Industries urge increased focus on career training
A couple students at Two Harbors High School slide a board through a planer to shave it down just a little in Kyle Chalupsky's cabinet making class. Just across the way in Mike Fitzpatrick's classroom, another pair of students are preparing to use the welder for their own project and up at William Kelley High School in Silver Bay students in Chris Belanger's class are working to design a pulley for the school's robotics team.
These classes are relatively popular with the students, but they are becoming increasingly important to local businesses and manufacturing plants in the region. During the Arrowhead Manufacturers and Fabricators Association (AMFA) meeting at Two Harbors a couple weeks ago, the group briefly went over a range of topics concerning the organization, but the group focused almost exclusively on the opportunities for students to either become certified with a valuable trade skill or be able to start working toward a two-year associate's degree while they are still in high school.
AMFA member businesses, and businesses all over Minnesota, are in a hiring crunch. They have plenty of jobs but there aren't enough young people qualified to complete the tasks the jobs entail. The population of Minnesota, and the nation as a whole, is aging rapidly and the northeastern part of the state is feeling the pinch more than others. In Lake County alone, more than 60 percent of the population will be 60 or older by the year 2030. That means more retirees from skilled union trades are leaving the workforce than there are people qualified to step in and fill those positions. AMFA hopes to help build its talent pool by increasing the access to local Career and Technical Education (CTE) programs and programs that can get students credit at local technical schools like Lake Superior College, Mesabi Range College or Itasca Community College.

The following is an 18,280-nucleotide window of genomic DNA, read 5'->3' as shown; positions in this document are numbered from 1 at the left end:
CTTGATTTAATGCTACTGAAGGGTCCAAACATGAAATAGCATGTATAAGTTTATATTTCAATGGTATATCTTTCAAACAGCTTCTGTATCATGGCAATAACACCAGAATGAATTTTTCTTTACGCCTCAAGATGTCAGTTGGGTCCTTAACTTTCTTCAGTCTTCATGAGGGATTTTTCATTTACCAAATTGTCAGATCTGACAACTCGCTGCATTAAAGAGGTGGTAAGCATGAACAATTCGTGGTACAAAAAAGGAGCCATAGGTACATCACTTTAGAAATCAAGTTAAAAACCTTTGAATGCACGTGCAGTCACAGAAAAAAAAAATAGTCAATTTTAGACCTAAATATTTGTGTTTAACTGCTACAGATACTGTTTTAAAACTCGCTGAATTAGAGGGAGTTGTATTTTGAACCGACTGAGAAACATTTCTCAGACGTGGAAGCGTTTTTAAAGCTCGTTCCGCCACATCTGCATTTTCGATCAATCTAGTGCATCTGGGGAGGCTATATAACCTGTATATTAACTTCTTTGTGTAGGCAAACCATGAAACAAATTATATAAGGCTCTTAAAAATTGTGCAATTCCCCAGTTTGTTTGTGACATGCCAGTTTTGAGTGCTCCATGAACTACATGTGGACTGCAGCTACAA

CTE grew out of the old shop and home economics classes that dominated high school career education from the 1950 through the 1980s, but the program needed to expand beyond its original scope since trends indicated more people were not going to have just one vocation for their entire professional life, according to Brad Vieths, vocational program coordinator for Duluth Public Schools and the secondary coordinator for the Carl Perkins Consortium at LSC that works with schools up and down the North Shore.
"In our realm, long before I got here, that was the push, the job of the school isn't to build little mini-welders and little mini-widget pullers," he said. "It was meant to give students that are looking at going into the workforce, the broadest range of technical skills that we can to make them marketable."
Over the last two decades, school districts around northeastern Minnesota have worked to offer classes to help kids become certified as a welder, pipe fitter or machinists or even get a leg up on a two-year degree. Programs like the Carl Perkins Consortium at LSC and the Applied Learning Institute have partnered with schools in the area to help students get certified while still in high school or get started on a two-year degree. ALI started more than 10 years ago in response to a call from area industries to renew technical education in high schools and has helped create professional quality environments in both high schools and technical college labs to do just that.